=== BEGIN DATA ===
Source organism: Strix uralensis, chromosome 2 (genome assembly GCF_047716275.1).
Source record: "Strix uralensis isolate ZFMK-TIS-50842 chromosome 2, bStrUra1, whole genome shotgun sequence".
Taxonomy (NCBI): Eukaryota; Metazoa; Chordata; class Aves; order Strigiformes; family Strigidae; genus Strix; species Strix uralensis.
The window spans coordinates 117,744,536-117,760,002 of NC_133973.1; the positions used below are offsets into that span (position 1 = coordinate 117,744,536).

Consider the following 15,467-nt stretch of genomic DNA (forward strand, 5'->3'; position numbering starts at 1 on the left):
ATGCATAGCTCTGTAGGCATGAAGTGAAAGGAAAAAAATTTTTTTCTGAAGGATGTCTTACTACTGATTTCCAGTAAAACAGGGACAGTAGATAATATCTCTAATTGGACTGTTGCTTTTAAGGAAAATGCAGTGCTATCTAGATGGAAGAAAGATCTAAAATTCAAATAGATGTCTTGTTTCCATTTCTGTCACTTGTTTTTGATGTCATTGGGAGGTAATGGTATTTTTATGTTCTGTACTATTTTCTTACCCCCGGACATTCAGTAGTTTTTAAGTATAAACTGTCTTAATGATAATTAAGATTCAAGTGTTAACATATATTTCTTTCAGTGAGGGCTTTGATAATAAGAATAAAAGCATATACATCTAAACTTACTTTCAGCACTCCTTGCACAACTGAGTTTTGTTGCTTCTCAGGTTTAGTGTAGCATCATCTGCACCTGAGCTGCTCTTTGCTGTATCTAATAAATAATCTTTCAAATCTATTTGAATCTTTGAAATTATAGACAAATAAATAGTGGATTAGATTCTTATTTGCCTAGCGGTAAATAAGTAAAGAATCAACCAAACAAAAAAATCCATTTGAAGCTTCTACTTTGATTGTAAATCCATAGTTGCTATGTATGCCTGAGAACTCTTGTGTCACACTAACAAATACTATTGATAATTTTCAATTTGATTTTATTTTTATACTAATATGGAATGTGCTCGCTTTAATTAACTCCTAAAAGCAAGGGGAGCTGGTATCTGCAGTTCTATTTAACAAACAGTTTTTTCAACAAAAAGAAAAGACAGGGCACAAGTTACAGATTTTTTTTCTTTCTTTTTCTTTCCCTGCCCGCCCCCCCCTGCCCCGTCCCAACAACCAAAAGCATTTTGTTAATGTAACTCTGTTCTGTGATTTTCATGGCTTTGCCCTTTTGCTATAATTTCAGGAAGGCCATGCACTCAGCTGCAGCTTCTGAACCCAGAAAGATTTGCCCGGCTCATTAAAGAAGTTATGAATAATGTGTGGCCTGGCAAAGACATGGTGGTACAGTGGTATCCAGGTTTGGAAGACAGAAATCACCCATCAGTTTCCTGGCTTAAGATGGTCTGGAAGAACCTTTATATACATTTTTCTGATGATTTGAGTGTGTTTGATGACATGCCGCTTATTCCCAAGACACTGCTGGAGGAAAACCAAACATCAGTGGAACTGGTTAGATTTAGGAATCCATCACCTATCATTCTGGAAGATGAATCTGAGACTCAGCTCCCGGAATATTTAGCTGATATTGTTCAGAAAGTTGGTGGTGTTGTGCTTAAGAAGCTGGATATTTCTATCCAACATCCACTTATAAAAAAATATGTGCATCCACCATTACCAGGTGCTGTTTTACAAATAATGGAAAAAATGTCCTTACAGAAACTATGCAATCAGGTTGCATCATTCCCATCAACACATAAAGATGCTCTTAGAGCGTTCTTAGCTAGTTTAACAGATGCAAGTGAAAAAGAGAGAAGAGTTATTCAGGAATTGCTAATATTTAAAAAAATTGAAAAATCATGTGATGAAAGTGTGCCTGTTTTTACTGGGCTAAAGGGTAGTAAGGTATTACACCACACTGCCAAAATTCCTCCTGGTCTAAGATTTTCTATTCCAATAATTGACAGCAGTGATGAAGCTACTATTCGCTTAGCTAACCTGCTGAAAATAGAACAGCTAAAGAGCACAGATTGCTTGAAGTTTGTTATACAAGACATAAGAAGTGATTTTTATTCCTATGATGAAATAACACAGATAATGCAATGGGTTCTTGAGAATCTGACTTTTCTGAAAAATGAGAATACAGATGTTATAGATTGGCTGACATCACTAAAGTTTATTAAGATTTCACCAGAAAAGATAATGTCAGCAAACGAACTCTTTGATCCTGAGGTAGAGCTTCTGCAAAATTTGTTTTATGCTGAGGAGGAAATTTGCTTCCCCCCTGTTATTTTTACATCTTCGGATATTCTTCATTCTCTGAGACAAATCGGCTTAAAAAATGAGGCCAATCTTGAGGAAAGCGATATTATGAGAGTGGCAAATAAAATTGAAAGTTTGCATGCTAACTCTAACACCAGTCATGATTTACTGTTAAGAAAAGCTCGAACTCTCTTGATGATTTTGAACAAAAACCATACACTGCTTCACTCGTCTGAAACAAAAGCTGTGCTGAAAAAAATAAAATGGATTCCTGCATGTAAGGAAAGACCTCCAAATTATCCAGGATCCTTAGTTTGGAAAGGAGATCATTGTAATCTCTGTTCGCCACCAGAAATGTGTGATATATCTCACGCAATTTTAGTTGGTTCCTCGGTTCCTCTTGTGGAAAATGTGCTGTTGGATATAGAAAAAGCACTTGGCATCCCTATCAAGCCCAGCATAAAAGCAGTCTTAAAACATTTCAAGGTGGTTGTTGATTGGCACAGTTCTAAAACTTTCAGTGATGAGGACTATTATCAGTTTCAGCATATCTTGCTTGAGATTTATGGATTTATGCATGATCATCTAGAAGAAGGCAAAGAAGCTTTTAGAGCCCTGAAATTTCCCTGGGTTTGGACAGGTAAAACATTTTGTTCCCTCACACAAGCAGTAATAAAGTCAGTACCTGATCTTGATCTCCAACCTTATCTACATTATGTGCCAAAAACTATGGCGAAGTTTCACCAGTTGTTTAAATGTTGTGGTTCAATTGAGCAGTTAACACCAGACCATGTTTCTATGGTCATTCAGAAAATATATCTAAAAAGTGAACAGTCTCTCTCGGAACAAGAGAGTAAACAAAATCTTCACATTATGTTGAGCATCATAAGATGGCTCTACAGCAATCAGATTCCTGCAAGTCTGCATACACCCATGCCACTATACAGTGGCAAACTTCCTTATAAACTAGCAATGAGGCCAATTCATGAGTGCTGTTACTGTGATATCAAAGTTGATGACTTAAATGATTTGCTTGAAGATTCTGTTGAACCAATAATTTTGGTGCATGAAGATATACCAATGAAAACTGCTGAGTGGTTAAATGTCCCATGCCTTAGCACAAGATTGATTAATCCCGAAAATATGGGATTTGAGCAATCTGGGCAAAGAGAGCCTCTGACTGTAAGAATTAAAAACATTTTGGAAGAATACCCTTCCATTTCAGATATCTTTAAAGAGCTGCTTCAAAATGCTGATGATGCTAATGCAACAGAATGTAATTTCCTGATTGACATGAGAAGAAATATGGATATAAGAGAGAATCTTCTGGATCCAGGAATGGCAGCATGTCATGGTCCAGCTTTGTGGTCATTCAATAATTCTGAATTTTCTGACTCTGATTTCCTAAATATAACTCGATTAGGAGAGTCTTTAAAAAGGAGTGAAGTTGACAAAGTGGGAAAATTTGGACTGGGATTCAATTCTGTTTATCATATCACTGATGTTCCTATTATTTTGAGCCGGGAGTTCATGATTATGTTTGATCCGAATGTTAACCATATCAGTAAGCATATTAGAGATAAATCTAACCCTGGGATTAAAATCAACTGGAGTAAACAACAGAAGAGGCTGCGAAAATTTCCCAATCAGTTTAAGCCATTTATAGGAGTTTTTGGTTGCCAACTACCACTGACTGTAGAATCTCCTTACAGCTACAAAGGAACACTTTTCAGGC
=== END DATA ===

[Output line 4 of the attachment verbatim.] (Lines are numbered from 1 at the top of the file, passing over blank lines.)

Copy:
The window spans coordinates 117,744,536-117,760,002 of NC_133973.1; the positions used below are offsets into that span (position 1 = coordinate 117,744,536).